The QX80 is a big unit – 5340mm long (with a 3075mm wheelbase), 2265mm wide and 1945mm high – and, when you’re seated inside it, it feels like Infiniti designers and engineers must have worked hard to maximise the space afforded them for driver and passengers without seeming to have sacrificed any style or comfort.
And that big open space inside the cabin is easy to get comfortable in. There are soft-touch surfaces everywhere – door panels, arm rests, centre-console edging – and the seats are unsurprisingly soft and supportive but tend towards slippery when there are quick changes in speed or direction, or when tackling steep downhills off-road. (It was fun to watch front-seat passengers slip-slide around inside during the 4WD loop)
If you’re up-front you’re well catered for; big glovebox; overhead sunglasses storage; the centre console now has a roomy smartphone storage area; the twin cupholders have been upsized to cop two 1.3-litre cups with handles (up from one 1.3-litre cup and a 950ml container); the USB port has been moved to the other side of the centre console so it’s easier to get to; the storage area under the front passenger arm-rest is now a 5.4-litre compartment, able to hold up to three upright 1.0-litre bottles or tablet devices.
There are nine cupholders and two bottle-holders in total in the QX80.
There’s a sunroof if you get the urge for natural light from above.
Second-row passengers now get 8.0-inch entertainment screens (up from 7.0-inch) and two additional USB ports.
The tip-up second row seats are easy enough to operate and the third row is power 60/40 split-fold-to-flat and reclining.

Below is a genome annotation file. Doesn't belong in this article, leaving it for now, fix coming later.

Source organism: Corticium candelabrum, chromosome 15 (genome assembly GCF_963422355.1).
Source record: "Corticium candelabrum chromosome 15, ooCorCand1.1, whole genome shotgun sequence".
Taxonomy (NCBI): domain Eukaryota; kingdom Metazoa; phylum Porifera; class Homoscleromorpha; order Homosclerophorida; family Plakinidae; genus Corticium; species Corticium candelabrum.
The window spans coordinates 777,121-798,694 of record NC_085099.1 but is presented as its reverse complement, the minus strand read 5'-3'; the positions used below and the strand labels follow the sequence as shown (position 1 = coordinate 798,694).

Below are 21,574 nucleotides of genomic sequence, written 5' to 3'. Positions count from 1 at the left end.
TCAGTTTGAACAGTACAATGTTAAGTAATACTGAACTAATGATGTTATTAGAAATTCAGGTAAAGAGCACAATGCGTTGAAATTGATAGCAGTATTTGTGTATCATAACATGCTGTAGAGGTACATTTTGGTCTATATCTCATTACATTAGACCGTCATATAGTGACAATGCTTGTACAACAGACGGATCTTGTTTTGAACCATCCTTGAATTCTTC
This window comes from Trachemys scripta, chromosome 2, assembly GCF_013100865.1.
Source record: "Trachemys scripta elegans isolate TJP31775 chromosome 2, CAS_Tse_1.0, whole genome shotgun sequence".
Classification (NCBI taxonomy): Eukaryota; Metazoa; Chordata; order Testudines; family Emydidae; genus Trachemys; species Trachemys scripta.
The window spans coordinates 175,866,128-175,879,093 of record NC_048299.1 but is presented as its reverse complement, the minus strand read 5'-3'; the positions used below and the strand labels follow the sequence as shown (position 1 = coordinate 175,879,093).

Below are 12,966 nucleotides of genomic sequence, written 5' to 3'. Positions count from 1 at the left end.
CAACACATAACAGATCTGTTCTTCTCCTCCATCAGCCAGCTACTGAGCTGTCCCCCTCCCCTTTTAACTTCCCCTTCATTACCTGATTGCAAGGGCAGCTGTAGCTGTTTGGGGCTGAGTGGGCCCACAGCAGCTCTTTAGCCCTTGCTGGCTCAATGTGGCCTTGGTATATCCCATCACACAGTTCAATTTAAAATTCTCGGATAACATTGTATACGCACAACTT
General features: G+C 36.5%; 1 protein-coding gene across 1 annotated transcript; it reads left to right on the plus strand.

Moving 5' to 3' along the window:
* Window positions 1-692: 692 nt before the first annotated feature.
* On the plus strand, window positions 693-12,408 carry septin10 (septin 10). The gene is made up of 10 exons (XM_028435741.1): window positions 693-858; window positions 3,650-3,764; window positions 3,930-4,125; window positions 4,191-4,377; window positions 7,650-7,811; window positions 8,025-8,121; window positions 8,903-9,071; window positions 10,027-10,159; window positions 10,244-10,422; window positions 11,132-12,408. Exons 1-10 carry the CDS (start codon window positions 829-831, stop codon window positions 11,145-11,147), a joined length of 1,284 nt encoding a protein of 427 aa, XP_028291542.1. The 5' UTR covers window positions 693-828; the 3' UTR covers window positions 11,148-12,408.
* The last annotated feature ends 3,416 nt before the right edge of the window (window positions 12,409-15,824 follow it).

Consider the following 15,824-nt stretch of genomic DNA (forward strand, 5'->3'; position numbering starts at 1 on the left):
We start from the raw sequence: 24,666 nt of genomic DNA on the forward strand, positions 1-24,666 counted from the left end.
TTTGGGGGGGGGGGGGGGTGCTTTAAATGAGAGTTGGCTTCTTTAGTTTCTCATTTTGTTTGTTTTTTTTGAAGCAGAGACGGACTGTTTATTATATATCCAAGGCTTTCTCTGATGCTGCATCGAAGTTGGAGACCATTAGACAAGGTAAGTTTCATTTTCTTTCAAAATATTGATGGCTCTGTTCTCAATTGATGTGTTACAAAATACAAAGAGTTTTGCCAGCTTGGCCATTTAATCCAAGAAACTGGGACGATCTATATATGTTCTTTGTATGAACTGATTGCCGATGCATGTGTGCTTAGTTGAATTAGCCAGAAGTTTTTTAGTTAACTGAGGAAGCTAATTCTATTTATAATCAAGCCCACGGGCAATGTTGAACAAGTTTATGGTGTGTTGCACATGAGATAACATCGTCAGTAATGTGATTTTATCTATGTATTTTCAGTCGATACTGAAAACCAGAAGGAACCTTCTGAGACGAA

There is a 12V outlet in the cargo area.
Price and features
The Volvo XC90 R-Design T6 lists for $104,900, plus on-road costs. The trim level below, with the T6 engine, is the Inscription which lists for $102,900, and the entry-model is the Momentum for $96,900.
So, while nearly $105K might seem like a lot (especially once you add the on-road costs) you can feel comfortable knowing it's actually mighty fine value for money considering the amount of equipment you're given in return.
Coming standard is the 9.0-inch portrait touchscreen and the 12.3-inch digital instrument cluster, a head-up display and sat nav, there's a 10-speaker 330W stereo, Bluetooth and internet connectivity, Apple CarPlay and Android auto, digital radio, 360-degree parking camera, gear shifting paddles, power and heated front seats, four-zone climate control, a pop-out booster child seat in the second row, bending LED headlights, fog lights and a proximity key.
That's along with all the R-Design gear which we covered in the section above and the extensive safety equipment list which we'll cover below.
Our test car was fitted with the $8000 'Premium Package' which brings sunblinds for the rear doors, a Bowers & Wilkins sound system, air suspension, plus tailored dashboard and door trims. The 'Bursting Blue' metallic paint our car wore is a $1900 option.
Worried you're paying too much? Fear not, because relative to most other prestige seven-seat SUVs the XC90 R-Design T6 is at the more affordable end of the pricing spectrum.
Audi's Q7 3.0TDI Quattro lists for $106,900, Mercedes-Benz's GLS 350d is $118,729, while the Land Rover Discovery TD6 HSE manages to undercut it at $103,000.
It's interesting to note that while the XC90 T6 has a petrol engine, those rivals are diesels. Audi doesn't make a petrol Q7, Land Rover does make petrol Discoveries but only sell diesel ones in Australia, and as for a Benz GLS petrol there's only one - the GLS 500 and that lists for $165,129, which is $60K higher than our Volvo XC90.
Pricing has not changed: there is one model and it still costs $110,900 before on-roads and that price does not include paint other than the standard Black Obsidian; metallic paint is $1500 extra. Changes over and above the previous model’s standard features list include 22-inch 18-spoke forged alloy wheels (up from 20-inch), Infiniti’s InTouch 8.0-inch colour touchscreen (up from 7.0-inch), new Espresso Burl coloured trim, new chrome finishes all-round, updated upholstery-stitching everywhere, quilted leather patterning on seats, new headlights, LED foglights and more. There is no Apple CarPlay or Android Auto.
Engine & trans